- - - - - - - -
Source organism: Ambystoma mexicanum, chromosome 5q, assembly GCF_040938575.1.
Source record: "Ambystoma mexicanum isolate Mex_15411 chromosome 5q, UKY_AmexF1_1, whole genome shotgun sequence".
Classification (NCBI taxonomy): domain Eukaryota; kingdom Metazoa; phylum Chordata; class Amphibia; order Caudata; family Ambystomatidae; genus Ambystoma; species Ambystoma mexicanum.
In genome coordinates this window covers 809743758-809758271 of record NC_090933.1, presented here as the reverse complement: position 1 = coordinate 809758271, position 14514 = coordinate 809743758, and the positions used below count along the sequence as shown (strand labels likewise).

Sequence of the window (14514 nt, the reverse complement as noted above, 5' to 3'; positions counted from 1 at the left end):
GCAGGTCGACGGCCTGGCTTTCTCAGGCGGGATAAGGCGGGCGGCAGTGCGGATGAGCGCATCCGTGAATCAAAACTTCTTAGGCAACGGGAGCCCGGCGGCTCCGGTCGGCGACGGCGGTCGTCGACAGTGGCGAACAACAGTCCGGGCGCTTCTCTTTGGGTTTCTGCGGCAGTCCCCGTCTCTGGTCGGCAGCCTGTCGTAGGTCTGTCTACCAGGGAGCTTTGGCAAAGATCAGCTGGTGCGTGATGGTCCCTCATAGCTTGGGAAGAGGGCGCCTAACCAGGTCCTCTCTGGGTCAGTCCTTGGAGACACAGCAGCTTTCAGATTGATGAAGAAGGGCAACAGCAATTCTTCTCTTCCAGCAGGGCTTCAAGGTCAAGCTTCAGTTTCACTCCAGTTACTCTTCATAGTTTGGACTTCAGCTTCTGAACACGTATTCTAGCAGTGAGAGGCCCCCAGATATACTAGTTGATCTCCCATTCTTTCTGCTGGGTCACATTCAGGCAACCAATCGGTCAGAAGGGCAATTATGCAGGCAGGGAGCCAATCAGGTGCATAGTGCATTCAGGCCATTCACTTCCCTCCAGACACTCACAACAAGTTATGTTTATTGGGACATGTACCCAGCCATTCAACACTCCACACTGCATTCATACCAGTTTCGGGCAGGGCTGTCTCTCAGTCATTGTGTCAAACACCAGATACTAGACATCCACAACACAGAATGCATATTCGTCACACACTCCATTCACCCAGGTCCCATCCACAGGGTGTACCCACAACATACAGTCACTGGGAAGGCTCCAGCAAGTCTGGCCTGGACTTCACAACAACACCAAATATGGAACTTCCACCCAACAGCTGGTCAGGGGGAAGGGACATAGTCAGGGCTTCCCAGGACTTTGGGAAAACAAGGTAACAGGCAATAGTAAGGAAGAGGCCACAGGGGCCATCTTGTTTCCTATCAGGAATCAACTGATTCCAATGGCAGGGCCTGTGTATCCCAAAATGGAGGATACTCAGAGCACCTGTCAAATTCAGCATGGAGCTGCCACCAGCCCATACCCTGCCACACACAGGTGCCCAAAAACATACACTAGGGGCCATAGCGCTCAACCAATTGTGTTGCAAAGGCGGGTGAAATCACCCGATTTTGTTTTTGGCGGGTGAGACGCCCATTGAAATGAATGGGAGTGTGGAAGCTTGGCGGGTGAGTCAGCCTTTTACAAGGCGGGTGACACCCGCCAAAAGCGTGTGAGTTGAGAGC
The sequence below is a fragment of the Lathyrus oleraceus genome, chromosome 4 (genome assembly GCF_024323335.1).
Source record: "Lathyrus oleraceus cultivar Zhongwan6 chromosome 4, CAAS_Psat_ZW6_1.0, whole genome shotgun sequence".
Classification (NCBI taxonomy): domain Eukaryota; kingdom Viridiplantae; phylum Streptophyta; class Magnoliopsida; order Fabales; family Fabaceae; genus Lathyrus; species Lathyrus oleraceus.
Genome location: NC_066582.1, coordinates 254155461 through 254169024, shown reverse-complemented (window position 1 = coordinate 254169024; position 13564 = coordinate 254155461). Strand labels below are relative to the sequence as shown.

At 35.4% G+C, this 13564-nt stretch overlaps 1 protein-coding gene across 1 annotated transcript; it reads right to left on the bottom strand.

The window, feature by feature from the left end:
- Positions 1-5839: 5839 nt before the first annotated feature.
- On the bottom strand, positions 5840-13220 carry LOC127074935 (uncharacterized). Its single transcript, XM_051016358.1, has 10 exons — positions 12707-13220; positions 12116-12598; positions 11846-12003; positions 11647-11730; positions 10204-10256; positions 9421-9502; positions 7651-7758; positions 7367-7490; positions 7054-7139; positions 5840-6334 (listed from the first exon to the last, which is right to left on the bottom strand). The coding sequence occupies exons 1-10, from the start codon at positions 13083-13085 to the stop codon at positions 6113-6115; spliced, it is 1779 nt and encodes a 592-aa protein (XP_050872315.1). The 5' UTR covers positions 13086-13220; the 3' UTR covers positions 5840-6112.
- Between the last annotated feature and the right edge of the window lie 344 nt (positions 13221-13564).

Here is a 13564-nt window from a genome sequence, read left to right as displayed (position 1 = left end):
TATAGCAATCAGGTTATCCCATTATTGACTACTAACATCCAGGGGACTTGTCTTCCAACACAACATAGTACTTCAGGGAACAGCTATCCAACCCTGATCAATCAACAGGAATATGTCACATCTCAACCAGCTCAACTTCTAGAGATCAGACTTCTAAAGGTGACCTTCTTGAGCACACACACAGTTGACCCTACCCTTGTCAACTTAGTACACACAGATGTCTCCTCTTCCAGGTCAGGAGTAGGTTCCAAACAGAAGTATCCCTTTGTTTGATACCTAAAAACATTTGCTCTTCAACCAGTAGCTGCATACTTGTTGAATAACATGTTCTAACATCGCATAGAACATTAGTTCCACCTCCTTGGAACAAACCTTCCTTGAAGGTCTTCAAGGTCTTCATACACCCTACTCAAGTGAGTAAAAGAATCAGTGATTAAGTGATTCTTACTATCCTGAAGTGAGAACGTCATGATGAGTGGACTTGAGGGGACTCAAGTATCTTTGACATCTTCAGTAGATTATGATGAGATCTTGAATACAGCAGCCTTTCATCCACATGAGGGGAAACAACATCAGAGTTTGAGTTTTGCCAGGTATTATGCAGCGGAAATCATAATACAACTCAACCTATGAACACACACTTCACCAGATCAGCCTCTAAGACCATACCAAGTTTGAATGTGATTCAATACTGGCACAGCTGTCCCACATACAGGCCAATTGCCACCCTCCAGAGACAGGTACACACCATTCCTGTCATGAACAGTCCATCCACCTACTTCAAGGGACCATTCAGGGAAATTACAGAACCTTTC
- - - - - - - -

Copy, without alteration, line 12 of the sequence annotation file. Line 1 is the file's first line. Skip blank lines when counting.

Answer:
The window, feature by feature from the left end: